Unit 6 Length Measurements Within 120 Units (Family Materials)

In this unit, students measure length and count measurement units up to 120. They also solve addition and subtraction story problems with unknowns in all positions.

Near the end of the unit ask your student to measure different objects around the home using paper clips and write the measurements down.

Questions that may be helpful as they work:

  • What is the longest object you measured? The shortest object?

  • How much longer is the than the ?

  • What is the length of and combined?

Section A From Direct to Indirect Comparisons

In this section, students use indirect comparison to order three objects by length. For example, if the highlighter is longer than the pen and the pencil is shorter than the pen, then we know the highlighter is longer than the pencil.

3 objects. Pencil, highlighter, pen.

Section B Measure by Iterating up to 120 Length Units

In this section, students learn the conventions of length measurement and represent length measurements with a number and a unit. They understand that the length measurement of an object is the number of same-size length units that span it without gaps or overlaps.

Shoe. Underneath from toe to heel, 15 connecting cubes all the same size in a tower.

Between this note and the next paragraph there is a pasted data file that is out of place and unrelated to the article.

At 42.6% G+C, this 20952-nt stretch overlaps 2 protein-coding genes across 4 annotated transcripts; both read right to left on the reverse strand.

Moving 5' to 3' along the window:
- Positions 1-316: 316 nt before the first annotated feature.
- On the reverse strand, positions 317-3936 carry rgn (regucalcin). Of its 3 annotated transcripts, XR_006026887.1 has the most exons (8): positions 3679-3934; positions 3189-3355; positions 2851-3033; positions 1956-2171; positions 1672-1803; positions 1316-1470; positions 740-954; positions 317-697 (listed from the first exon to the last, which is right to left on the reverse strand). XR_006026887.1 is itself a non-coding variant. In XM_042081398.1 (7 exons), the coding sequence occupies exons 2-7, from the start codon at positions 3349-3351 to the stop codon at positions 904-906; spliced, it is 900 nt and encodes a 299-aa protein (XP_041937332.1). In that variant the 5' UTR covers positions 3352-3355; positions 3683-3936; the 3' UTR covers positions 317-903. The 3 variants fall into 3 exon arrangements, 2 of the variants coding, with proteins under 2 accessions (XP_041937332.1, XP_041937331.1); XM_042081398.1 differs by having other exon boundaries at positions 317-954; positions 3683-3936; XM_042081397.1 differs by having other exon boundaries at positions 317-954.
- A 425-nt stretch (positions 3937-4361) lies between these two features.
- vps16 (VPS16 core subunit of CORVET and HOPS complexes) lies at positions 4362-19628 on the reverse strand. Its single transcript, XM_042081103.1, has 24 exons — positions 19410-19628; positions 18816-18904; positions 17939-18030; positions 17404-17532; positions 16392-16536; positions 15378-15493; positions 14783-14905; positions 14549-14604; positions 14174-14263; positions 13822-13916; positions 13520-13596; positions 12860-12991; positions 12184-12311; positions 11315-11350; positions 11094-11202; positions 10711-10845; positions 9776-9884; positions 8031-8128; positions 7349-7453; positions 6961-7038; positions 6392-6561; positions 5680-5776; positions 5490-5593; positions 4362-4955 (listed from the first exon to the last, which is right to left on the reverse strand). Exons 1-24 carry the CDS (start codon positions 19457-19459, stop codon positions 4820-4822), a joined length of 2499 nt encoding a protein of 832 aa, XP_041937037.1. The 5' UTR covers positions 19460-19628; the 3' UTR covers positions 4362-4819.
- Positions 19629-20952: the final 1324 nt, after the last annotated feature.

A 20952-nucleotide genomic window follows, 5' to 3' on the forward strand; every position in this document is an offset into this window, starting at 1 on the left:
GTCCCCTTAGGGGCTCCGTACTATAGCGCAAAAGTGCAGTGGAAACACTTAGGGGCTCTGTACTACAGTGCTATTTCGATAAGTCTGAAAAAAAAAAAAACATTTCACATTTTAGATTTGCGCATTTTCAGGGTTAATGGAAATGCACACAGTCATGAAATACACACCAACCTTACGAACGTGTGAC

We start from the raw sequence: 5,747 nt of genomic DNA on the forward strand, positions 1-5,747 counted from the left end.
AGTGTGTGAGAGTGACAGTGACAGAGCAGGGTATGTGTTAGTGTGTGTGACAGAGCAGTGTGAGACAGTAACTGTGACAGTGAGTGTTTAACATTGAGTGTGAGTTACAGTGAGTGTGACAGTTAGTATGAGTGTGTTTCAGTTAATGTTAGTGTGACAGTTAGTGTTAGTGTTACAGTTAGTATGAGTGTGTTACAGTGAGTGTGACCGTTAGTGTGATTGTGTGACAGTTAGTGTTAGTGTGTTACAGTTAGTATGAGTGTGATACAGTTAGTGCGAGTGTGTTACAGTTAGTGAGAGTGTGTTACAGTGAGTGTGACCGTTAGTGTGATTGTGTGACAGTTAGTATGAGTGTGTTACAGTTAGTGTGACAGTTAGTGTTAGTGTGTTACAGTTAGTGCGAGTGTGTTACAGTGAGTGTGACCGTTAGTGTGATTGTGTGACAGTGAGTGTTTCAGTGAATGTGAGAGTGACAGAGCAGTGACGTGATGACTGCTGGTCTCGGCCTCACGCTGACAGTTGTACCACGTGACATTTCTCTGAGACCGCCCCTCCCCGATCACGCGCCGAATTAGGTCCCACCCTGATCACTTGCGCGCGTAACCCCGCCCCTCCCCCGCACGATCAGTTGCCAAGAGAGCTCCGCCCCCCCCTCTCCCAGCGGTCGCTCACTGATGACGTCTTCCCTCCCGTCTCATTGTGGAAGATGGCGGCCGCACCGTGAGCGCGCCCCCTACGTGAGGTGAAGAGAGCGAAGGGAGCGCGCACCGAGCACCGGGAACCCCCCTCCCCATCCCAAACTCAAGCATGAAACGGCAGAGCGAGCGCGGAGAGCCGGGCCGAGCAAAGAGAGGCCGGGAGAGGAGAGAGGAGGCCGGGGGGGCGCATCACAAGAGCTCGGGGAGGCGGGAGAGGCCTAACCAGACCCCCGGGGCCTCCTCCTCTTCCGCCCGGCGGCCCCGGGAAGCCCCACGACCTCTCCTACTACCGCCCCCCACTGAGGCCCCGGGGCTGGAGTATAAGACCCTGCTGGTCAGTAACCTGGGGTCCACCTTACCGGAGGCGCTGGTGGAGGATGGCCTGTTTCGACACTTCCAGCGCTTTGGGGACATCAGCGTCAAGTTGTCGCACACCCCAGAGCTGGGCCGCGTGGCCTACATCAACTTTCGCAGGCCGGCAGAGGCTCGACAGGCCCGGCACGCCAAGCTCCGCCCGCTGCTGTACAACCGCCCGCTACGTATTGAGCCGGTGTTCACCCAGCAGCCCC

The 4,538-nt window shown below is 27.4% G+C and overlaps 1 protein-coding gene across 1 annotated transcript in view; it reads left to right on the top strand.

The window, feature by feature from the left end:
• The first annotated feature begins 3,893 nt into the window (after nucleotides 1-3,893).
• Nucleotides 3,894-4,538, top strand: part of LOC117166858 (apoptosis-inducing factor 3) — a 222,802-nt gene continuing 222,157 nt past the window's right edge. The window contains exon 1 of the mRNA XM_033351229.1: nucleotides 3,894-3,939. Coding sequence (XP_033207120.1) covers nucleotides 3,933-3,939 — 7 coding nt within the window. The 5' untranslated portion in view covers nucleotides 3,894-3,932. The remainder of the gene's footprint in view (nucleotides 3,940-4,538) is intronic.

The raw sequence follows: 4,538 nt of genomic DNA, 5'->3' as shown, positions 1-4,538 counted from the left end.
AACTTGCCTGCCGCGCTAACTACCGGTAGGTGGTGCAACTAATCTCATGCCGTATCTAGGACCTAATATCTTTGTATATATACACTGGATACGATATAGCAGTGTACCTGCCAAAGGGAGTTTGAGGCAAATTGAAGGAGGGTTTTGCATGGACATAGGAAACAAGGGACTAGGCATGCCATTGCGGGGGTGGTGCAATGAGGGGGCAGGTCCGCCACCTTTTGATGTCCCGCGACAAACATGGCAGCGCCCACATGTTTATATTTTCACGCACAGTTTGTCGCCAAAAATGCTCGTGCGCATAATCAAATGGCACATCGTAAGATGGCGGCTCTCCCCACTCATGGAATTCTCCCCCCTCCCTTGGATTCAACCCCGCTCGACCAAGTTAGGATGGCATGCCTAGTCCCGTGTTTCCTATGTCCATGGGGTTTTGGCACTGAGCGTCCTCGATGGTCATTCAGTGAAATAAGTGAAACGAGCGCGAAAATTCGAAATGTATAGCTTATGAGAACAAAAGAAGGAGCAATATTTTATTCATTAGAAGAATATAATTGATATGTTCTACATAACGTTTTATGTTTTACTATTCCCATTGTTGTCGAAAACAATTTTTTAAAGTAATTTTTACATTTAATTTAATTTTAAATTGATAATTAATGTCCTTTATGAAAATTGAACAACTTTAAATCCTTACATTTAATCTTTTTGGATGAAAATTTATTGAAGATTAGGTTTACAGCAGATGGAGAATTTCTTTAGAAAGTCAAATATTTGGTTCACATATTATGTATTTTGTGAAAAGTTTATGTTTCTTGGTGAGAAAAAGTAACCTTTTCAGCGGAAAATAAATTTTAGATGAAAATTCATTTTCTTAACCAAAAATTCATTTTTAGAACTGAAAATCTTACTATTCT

Students use manipulatives (connecting cubes, paper clips, and base-ten cubes) as length units. They use base-ten cubes to measure lengths that are longer than 99 units as they expand their counting and number-writing skills to 120. In the example, the shoe is 15 connecting cubes long.

Section C All Kinds of Story Problems

In this section, students solve all types of story problems with unknowns in all positions. Students use the context of measurement which invites them to build and compare concrete objects as they solve problems. They interpret diagrams that represent these problems. Students will be asked to solve a problem like:

Kiran’s bracelet is 14 cubes long.
His sister’s bracelet is 10 cubes long.
How much longer is Kiran’s bracelet than his sister's?

And make sense of this representation of the problem:

Diagram. Two rectangles. Bottom rectangle, 10 white cubes. Top rectangle, 10 white cubes and 4 blue cubes. Same size cubes.

Students solve take away problems when the start is unknown. These problems can be tricky because the action is take away but students need to add to solve the problem.

For example:

Elena has some beads in a box.
She uses 5 of them to make a bracelet.
She has 10 beads left.
How many beads were in Elena’s box?

An equation that represents the situation is . However, students might write to find the answer to the question.

It is important for students to explain how the equation they wrote matches the story problem.